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Paula Gordon Headshot

Our Deadly Cocktail

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America's role in the Trayvon Martin-George Zimmerman tragedy goes down as smoothly as any toxic cocktail: one part guns, one part race, one part stress, stir and duck. We've let ourselves become inured to guns, blind to how radically America's changing racial composition is threatening a very old caste system, and ignorant of what is now knowable about stress. And for garnish? A deaf ear to "lead us not into temptation."

Since context matters -- a lot -- here's where this chain of thought began.

The Cold War was very real to me. So my nerve endings shout "Checkpoint Charlie!" when approaching an international border -- any international border -- even what was formerly "the world's longest unguarded border" between Canada and the U.S. It's my turn to proceed (slowly) to the guard station. I'm reading the "Welcome to the United States of America" sign. I feel a sound before I hear it, my brain simply refusing to believe my ears. Rolling up to the Border Guard's booth I blurt out, "What IS that SOUND? It...it sounds like ... gunfire," my hand shaking as I show him my passport. The Officer's response is equally astounding. He smiles. "Yup, that's gunfire all right. Every three months, we have to qualify. And yes, we use real bullets. The same ones we have in the guns we carry. But don't worry. We use targets. Usually nobody even notices. This is Montana, after all. We're used to gunfire around here...."

He could just as readily have said, "This is America, after all...."

With that exchange still ringing in my head, the next day a Canadian friend asks us to "make sense of what on earth's going on in the States." Specifically, he wants a nice simple explanation of Trayvon Martin's death. Right.

Nothing is simple in America. Not guns, not fear nor motivations behind those who gin it up, not political or religious right-wing fundamentalist ideologies, neither patriarchy nor misogyny, not anti-abortionism from those championing the death penalty, and most certainly not race.

So I ask the friend for a recess, painfully aware that Mr. Martin, Mr. Zimmerman, and the terrible reality that forever links them is only one sorrowful event among an appalling number of similar situations. However, of the many possible elements in this case and so many others, one combination stands out: an all-too-ready gun-in-the-hand of someone under more stress than he could handle triggered disaster.

After thinking about it, I will now tell my Canadian friend about three volatile conditions of American life, three American facts: guns, race and stress.

Hard-core ideologists abetted by the current politically driven Supreme Court make common cause with the profit-driven munitions industry. Together, they prey upon confused and frightened (and seriously stressed) people who are both the assailed and the assailants.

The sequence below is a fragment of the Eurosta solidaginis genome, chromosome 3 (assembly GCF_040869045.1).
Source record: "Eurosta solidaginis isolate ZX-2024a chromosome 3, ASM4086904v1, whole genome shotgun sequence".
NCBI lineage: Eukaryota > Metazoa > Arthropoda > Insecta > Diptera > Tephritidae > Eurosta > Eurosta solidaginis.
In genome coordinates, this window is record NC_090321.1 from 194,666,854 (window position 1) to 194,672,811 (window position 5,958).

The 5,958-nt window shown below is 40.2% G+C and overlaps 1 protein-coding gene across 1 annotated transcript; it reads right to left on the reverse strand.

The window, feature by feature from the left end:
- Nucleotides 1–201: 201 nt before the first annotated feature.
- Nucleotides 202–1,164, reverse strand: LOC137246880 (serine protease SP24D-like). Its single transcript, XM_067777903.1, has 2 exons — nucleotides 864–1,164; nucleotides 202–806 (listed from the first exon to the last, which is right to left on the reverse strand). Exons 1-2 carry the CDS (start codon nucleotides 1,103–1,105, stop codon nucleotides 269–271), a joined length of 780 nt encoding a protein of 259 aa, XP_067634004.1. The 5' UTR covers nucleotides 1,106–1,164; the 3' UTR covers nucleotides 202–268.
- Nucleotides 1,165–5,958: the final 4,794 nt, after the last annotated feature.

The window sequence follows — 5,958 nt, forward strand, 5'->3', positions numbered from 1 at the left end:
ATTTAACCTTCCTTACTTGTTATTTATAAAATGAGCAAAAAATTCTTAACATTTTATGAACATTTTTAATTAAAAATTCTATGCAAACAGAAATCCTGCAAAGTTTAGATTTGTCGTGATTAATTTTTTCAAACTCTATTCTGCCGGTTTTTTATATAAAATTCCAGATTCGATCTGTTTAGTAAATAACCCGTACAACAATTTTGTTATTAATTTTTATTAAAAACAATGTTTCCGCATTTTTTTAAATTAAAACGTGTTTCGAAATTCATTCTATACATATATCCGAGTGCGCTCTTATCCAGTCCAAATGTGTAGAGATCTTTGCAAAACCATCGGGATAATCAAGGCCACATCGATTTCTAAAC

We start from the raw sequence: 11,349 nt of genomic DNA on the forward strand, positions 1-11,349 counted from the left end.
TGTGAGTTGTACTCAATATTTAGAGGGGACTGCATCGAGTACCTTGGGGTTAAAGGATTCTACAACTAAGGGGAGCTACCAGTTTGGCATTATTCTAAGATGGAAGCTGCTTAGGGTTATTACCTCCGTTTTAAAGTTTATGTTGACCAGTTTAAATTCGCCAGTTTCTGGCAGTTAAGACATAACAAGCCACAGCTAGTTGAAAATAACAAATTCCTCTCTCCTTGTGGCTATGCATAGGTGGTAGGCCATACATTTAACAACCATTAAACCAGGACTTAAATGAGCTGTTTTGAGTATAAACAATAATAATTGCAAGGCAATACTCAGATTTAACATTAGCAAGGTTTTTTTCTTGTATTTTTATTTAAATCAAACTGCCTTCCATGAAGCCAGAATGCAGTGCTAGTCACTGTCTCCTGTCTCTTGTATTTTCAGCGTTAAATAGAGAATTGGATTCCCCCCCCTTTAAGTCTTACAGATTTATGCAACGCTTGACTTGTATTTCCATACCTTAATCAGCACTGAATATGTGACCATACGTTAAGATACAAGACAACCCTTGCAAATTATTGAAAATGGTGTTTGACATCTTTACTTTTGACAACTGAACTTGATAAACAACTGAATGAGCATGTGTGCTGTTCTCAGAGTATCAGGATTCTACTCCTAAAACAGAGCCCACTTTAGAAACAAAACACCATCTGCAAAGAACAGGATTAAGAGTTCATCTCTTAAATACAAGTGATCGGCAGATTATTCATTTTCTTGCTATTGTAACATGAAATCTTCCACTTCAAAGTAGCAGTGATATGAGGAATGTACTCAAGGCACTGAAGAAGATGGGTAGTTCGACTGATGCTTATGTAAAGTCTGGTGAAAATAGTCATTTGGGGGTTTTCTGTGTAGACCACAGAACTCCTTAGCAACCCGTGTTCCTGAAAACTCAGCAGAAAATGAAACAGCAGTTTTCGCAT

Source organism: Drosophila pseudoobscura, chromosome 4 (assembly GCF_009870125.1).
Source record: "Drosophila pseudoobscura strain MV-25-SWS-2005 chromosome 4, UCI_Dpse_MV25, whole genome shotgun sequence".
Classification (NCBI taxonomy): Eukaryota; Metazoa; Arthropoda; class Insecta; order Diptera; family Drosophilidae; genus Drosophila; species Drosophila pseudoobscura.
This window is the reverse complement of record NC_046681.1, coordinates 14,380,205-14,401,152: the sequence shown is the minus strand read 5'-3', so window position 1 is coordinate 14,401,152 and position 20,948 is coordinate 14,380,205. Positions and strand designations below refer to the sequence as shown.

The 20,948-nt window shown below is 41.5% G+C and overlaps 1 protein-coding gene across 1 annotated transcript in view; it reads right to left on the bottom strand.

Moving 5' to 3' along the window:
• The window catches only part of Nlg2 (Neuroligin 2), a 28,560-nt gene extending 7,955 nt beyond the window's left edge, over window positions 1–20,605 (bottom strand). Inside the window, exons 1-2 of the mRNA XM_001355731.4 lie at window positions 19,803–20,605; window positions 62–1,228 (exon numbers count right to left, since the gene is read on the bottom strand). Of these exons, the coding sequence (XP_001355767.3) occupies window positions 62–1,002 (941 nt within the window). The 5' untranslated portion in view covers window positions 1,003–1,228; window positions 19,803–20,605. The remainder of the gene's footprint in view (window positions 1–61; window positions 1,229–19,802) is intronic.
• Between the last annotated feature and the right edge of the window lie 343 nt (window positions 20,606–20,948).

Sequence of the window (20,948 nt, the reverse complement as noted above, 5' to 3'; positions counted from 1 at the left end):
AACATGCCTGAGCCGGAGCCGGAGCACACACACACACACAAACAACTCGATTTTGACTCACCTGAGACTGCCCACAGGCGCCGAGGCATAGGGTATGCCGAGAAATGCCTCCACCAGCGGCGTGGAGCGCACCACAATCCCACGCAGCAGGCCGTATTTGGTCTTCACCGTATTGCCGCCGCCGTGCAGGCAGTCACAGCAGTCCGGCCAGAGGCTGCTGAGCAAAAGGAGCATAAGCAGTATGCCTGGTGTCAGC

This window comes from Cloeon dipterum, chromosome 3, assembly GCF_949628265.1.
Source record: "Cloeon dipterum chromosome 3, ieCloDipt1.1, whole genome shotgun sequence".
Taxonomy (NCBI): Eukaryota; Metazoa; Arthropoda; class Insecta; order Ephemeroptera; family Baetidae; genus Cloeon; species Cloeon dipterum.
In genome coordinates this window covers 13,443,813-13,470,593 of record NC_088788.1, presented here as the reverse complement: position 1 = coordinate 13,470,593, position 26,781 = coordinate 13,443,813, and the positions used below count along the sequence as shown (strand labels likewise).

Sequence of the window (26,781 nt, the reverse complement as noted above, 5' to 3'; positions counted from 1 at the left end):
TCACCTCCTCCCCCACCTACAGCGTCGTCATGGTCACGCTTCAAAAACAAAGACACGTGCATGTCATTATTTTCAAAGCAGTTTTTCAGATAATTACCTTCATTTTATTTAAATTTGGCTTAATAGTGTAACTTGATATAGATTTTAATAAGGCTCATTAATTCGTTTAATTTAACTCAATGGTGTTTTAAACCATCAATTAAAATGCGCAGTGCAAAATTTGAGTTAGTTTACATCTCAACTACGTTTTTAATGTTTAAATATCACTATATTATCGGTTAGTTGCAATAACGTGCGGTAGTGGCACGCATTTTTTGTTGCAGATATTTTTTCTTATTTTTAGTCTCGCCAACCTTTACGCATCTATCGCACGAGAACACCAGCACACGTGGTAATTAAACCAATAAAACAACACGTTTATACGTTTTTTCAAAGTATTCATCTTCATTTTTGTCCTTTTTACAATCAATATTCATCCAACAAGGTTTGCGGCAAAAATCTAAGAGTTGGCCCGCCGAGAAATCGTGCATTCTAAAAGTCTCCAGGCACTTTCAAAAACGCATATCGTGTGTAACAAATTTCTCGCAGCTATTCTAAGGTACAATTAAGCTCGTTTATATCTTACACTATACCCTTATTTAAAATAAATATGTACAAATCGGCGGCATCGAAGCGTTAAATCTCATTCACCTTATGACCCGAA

The gun industry and their consorts among the host of extremists from our political and religious right-wing fringes have shouted down a long overdue, totally legitimate exploration of what place guns have in a society aspiring to be civil, never mind civilized. We've demurred when they've (mis)quoted the Constitution and mostly resign ourselves to sighs as a highly politicized Supreme Court majority shamelessly redefines the essence of the American Constitution.

We should also acknowledge the long-standing truism: violence begets violence. Guns are a tool of violence. Race is an excuse for violence. And stress? Good old fashioned evidence-based science (literally anathema to those on the fundamentalist right) is now helping us understand why that is. Among the many sources are reports like those in the current issue of Scientific American (April, 2012). Stress gins up a toxic and volatile cocktail for all of us. The chemistry of stress suppresses the normal control exercised by the neocortex while boosting primitive emotions and desires ... very dangerous with a gun in your hand. It's no accident we don't know what's been learned about violence and how to redirect the force it carries into something constructive. A lot of people profit -- psychologically, politically, and financially -- from ignoring evidence and diminishing our lives. We've let facile promoters of corrupt values, including specifically a culture of weapons-based violence, drown out crucial information we ALL need.

So how do we "make sense" of Trayvon's demise and all the factors indictable in that cruel endgame? What is the sense of America's appetite for fear and for its purveyors, for atavistic fundamentalisms, for right-wing gun-lust, and for the irrefutably racist elements found across the nation?

We, at least, find a starting point in the actions and words of two very different men who, ironically, share a name.

First, think of George Zimmerman as an Everyman among the countless people, women as well as men, seduced by America's gun-toting, right-wing agenda. No gun, different story. No "Stand Your Ground," different story.

Then listen again to what Robert Zimmerman, a.k.a. Bob Dylan, so presciently told us decades ago: "He's only a pawn in their game."

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